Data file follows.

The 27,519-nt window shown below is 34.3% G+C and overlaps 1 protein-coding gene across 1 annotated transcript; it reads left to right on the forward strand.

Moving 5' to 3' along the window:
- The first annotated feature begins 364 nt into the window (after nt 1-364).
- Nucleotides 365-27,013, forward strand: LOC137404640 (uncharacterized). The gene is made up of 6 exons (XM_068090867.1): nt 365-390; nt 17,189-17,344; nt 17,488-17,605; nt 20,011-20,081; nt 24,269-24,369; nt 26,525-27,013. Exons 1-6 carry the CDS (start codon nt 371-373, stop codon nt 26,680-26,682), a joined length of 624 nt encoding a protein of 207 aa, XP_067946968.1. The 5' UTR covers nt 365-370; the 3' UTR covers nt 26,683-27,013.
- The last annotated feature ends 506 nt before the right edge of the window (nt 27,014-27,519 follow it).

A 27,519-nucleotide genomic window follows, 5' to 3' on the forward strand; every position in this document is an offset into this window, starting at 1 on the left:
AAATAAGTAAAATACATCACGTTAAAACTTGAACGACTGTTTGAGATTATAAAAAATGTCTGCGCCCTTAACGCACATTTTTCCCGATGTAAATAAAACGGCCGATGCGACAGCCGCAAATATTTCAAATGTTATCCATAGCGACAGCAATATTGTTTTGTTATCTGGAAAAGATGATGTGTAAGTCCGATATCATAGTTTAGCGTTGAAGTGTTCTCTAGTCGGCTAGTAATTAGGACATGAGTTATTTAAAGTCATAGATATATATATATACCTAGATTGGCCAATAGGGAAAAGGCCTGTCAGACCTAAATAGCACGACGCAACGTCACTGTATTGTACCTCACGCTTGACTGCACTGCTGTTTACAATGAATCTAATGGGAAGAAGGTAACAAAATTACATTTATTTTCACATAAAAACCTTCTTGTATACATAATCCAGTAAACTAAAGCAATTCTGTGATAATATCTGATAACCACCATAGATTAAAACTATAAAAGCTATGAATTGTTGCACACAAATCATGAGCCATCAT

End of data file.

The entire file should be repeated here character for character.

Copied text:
The 27,519-nt window shown below is 34.3% G+C and overlaps 1 protein-coding gene across 1 annotated transcript; it reads left to right on the forward strand.

Moving 5' to 3' along the window:
- The first annotated feature begins 364 nt into the window (after nt 1-364).
- Nucleotides 365-27,013, forward strand: LOC137404640 (uncharacterized). The gene is made up of 6 exons (XM_068090867.1): nt 365-390; nt 17,189-17,344; nt 17,488-17,605; nt 20,011-20,081; nt 24,269-24,369; nt 26,525-27,013. Exons 1-6 carry the CDS (start codon nt 371-373, stop codon nt 26,680-26,682), a joined length of 624 nt encoding a protein of 207 aa, XP_067946968.1. The 5' UTR covers nt 365-370; the 3' UTR covers nt 26,683-27,013.
- The last annotated feature ends 506 nt before the right edge of the window (nt 27,014-27,519 follow it).

A 27,519-nucleotide genomic window follows, 5' to 3' on the forward strand; every position in this document is an offset into this window, starting at 1 on the left:
AAATAAGTAAAATACATCACGTTAAAACTTGAACGACTGTTTGAGATTATAAAAAATGTCTGCGCCCTTAACGCACATTTTTCCCGATGTAAATAAAACGGCCGATGCGACAGCCGCAAATATTTCAAATGTTATCCATAGCGACAGCAATATTGTTTTGTTATCTGGAAAAGATGATGTGTAAGTCCGATATCATAGTTTAGCGTTGAAGTGTTCTCTAGTCGGCTAGTAATTAGGACATGAGTTATTTAAAGTCATAGATATATATATATACCTAGATTGGCCAATAGGGAAAAGGCCTGTCAGACCTAAATAGCACGACGCAACGTCACTGTATTGTACCTCACGCTTGACTGCACTGCTGTTTACAATGAATCTAATGGGAAGAAGGTAACAAAATTACATTTATTTTCACATAAAAACCTTCTTGTATACATAATCCAGTAAACTAAAGCAATTCTGTGATAATATCTGATAACCACCATAGATTAAAACTATAAAAGCTATGAATTGTTGCACACAAATCATGAGCCATCAT